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Health Care Cost Per Capita (US$ Purchasing Power Parity per Capita) - International Comparison of Expenditure on Healthcare Using Purchasing Power Parity US$

Basic Facts

Stage of development

Implemented

Potential or current usage

Measuring NZ’s national expenditure on the health care system can be used to compare national expenditure with other developed economies.

Brief overview of the measure

General description

Purchasing Power Parity (PPP) US$ is a way of saying absolutely how much is spent on healthcare per person using a technique to equalise the purchasing power of local currencies.

Rationale for selection

Purchasing Power Parity (PPP) US$ is a way of saying absolutely how much is spent on healthcare per person using a technique to equalise the purchasing power of local currencies. This is a measure of the costs of the whole system not of differences in cost between DHB. It is a way of comparing national expenditure with other developed economies.

Type of measure

Structure

Domain(s) of quality

Efficiency

Application and interpretation of the measure

Stated intent of the measure

This indicator measures national expenditure per capita on the health care system.

Caveats - Considerations

This indicator needs to be read alongside other general population health and outcome measures.

Level of health care delivery/setting

Specifies the level of health care delivery/setting to which the measure most appropriately applies. (Use of the measure at other levels of health care delivery may be possible, although it is important to note that in these instances some variables for the measure may be subject to change.)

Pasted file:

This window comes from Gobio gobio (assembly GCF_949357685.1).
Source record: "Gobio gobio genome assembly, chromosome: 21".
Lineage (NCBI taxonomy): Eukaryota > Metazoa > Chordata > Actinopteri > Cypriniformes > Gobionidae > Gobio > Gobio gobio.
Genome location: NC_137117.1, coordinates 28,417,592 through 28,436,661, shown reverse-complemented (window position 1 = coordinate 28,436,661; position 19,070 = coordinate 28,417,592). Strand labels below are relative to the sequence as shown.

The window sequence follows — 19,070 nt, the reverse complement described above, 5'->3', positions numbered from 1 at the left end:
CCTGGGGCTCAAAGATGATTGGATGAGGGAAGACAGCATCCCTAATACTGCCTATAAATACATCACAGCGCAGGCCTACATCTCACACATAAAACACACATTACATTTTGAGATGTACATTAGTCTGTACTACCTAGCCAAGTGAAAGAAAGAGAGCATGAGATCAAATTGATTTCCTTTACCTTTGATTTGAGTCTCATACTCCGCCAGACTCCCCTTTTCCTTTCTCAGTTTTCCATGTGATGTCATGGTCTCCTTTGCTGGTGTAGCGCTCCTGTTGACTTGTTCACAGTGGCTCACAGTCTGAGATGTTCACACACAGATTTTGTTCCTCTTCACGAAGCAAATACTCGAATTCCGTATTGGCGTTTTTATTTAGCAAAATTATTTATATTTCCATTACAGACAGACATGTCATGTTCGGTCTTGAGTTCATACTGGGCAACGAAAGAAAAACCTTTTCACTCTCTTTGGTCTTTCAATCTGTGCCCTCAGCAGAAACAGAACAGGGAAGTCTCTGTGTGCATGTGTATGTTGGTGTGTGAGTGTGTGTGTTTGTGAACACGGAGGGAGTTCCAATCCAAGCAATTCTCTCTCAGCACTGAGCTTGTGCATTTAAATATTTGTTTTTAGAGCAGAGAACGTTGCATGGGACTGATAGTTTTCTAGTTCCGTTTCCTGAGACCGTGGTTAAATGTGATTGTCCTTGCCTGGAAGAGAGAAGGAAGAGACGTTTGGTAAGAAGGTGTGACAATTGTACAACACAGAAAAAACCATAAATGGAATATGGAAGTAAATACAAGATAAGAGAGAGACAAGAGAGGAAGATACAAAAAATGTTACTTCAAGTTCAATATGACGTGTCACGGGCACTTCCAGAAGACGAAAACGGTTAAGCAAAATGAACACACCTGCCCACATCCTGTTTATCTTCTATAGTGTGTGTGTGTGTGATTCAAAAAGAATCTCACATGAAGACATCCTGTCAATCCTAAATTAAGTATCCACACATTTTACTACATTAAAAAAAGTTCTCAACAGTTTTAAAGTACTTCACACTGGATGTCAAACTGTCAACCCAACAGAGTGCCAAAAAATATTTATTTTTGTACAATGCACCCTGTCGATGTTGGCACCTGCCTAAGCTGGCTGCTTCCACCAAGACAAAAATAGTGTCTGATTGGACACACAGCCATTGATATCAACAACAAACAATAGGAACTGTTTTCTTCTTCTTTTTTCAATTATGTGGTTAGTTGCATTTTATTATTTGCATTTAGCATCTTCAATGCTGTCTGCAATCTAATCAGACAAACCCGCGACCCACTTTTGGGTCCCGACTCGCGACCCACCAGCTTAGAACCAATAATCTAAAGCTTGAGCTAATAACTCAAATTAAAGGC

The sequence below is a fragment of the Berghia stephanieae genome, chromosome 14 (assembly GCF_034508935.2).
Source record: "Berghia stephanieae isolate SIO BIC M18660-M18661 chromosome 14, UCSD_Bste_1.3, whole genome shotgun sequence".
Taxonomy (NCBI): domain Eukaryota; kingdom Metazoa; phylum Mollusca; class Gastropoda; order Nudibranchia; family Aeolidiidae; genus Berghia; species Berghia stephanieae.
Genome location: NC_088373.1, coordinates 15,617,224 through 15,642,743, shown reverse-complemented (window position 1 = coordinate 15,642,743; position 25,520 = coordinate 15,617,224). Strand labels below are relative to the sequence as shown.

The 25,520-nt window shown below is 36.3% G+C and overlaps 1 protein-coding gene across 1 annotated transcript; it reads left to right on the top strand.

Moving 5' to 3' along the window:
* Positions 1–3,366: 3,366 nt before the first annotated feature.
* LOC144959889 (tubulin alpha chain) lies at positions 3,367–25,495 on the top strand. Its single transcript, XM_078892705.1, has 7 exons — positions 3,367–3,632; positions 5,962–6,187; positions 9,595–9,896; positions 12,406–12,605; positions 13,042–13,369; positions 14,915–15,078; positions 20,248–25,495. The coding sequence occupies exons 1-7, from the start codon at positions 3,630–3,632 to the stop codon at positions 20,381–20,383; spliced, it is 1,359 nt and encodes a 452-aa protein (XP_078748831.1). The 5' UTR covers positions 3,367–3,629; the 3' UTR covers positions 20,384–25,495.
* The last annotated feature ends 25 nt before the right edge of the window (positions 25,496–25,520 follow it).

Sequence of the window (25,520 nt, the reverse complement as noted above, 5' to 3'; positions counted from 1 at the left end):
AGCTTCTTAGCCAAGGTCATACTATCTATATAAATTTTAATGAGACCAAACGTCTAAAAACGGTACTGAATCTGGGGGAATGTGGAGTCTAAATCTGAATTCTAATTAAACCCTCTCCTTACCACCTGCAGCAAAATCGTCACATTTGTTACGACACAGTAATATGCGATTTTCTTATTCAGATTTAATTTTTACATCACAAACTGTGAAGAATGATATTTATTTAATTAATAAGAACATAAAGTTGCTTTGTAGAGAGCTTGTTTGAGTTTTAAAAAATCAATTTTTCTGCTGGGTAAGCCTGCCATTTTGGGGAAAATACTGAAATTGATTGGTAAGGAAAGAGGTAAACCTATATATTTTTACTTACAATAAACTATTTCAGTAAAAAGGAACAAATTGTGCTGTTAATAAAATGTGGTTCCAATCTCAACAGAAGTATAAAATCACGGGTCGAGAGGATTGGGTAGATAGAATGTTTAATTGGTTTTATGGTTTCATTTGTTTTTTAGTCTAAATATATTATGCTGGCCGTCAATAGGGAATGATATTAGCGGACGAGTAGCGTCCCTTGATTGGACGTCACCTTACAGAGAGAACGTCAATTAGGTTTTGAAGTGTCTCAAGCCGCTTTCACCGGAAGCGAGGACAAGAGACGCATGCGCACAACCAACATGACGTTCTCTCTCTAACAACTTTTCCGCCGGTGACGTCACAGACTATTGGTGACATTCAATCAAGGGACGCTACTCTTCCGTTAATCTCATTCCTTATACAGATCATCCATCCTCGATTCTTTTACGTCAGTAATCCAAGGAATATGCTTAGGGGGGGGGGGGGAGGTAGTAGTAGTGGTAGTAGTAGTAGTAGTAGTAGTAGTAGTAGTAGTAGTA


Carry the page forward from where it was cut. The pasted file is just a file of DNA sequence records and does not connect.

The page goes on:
Target population

Not applicable

Stratification by vulnerable populations

Not applicable

Calculation of the measure

Output of calculation

Healthcare expenditure per capita

Numerator description

Health care expenditure in US$ PPP

Numerator exclusions

None

Denominator description

Population (not age adjusted)

Time period

1 year

Data source

OECD

Method of extraction

Describes the source of the required data, and any challenges identified For example, for practice level indicators this may be the practice management system. For peer review/professional development purposes, the data source may be the patient record, utilising manual searches. For indicators with a higher level of focus, aggregated data at organisational levels or national data warehouses may provide data.

Appraisal of the measure

Availability of evidence to support application of the measure

The measure has been developed or endorsed by an organization that promotes rigorous development and use of clinical performance measures (at an international, national, regional or local level).

Evidence of feasibility and reliability of implementation

Reliability - The measure has been demonstrated to be reliable (i.e. free from random error)., Interpretation - The measure allows unambiguous interpretation of better or worse performance., Data extraction - Data collection specifications for the measure are well defined., Data sources - Required data elements for the measure can be obtained from existing data sources., Availability of data - Required data elements for the measure can be gathered during routine practice activities, IT software - Existing IT software is sufficient for data collection., Validity - The measure has been demonstrated to be valid (i.e. it measures what it purports to).

Other items

Owner details

Reference number

1882

Date of entry to library

2012-07-30 17:46:33

Owner (Organisation name)

Health Quality and Safety Commission, Indicators project team

Owner (Email contact)

richard.hamblin@hqsc.govt.nz

Creator (Organisation name)

Health Quality and Safety Commission, Indicators project team

Creator (Email contact)

richard.hamblin@hqsc.govt.nz